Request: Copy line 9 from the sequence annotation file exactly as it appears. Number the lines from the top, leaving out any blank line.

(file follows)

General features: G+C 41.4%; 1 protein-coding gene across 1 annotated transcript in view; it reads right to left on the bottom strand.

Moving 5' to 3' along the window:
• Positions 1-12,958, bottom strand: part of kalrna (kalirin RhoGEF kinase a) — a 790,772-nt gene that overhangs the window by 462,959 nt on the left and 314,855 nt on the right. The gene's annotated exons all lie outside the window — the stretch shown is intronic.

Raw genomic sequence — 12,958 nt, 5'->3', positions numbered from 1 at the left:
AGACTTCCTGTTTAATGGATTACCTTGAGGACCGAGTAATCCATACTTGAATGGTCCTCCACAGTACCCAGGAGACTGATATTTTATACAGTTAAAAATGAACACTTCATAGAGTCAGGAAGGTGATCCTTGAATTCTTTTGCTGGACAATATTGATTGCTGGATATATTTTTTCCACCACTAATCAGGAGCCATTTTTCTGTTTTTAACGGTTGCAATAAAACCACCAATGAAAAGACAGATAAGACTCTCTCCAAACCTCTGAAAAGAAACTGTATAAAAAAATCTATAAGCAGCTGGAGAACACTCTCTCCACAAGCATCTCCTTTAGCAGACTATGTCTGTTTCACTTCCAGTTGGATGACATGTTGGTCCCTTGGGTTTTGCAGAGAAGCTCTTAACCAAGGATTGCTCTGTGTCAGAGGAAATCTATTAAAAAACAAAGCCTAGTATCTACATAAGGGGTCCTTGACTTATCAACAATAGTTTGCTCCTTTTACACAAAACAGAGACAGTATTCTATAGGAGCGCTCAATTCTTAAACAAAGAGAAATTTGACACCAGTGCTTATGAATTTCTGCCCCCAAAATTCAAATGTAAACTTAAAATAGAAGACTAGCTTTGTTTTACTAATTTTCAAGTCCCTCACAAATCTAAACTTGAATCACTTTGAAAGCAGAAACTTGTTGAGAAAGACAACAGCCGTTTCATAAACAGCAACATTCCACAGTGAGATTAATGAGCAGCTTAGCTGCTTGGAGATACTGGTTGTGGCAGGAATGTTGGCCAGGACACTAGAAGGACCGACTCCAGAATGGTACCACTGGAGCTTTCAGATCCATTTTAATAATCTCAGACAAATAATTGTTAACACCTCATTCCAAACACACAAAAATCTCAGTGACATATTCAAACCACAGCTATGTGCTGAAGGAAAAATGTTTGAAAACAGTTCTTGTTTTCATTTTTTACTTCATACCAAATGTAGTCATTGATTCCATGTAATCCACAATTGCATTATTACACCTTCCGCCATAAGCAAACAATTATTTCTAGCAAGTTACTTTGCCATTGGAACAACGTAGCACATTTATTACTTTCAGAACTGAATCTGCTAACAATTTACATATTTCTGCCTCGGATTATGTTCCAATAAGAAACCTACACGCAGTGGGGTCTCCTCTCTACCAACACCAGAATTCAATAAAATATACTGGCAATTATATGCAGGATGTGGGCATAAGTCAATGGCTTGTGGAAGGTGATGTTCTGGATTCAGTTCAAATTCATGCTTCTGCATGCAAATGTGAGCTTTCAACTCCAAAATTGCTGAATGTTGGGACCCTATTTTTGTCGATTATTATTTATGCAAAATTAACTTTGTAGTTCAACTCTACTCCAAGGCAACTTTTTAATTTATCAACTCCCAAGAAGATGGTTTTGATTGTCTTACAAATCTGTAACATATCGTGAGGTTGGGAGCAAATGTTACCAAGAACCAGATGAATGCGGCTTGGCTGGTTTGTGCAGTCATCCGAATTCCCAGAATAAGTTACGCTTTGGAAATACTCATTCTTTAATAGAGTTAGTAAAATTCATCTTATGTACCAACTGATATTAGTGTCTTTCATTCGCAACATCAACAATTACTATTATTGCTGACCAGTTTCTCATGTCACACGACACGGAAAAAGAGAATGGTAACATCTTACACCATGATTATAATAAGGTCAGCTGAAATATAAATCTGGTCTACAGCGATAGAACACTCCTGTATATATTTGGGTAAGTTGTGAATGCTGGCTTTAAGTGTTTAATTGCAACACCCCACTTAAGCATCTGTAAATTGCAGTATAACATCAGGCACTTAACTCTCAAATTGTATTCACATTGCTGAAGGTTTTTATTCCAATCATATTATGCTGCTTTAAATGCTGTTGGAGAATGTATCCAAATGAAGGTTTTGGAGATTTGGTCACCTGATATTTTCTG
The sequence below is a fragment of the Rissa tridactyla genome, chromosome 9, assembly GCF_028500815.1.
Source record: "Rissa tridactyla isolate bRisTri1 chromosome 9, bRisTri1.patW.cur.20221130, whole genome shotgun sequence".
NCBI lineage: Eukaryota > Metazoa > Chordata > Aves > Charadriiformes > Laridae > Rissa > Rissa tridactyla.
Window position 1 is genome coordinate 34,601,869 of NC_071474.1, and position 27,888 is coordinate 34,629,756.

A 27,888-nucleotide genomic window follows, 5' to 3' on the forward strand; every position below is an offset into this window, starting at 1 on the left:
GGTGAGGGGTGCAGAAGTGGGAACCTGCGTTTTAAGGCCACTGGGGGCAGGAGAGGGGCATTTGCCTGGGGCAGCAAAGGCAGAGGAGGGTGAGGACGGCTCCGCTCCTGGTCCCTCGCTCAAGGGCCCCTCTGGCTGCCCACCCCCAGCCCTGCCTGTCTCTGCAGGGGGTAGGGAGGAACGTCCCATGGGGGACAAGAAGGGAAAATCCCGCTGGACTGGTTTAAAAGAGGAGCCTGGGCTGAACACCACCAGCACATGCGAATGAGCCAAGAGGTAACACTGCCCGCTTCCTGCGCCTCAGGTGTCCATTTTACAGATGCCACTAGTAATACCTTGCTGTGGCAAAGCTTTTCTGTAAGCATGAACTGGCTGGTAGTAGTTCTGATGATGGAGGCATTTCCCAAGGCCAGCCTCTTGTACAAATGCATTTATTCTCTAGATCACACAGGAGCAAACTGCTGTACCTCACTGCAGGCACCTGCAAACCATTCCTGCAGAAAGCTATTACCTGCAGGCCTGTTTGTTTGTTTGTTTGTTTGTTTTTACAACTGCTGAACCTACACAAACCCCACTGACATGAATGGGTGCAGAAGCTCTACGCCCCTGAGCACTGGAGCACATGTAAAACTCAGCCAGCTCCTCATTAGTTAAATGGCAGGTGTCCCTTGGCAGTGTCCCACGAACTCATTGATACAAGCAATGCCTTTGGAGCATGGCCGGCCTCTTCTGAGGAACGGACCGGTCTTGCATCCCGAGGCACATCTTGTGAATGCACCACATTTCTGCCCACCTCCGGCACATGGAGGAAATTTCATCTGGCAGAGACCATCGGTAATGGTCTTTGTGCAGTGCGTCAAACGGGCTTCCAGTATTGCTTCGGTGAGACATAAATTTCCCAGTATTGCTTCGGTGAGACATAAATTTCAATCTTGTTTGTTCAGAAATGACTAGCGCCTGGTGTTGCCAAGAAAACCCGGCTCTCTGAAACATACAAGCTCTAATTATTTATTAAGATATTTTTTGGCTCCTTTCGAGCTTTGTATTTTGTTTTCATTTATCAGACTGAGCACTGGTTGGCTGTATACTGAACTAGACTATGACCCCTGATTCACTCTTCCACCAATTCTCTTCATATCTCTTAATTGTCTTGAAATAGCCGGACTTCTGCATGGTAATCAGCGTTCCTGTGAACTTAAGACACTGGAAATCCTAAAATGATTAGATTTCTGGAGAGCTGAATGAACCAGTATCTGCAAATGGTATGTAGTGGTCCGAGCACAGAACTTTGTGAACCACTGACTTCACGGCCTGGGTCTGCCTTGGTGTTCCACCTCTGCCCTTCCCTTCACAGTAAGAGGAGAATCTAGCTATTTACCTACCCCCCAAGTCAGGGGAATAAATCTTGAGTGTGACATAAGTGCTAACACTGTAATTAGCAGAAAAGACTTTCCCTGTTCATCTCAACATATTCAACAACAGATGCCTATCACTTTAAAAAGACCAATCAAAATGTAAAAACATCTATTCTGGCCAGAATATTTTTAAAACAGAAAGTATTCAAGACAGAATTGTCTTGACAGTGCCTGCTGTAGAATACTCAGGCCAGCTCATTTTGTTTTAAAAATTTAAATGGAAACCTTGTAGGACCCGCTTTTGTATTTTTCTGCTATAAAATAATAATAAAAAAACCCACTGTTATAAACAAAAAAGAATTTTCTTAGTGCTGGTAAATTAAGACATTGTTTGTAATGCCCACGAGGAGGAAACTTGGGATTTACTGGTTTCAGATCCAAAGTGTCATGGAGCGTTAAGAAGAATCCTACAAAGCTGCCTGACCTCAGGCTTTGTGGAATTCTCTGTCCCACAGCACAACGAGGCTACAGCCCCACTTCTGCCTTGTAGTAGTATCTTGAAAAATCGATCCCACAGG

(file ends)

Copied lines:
Window position 1 is genome coordinate 34,601,869 of NC_071474.1, and position 27,888 is coordinate 34,629,756.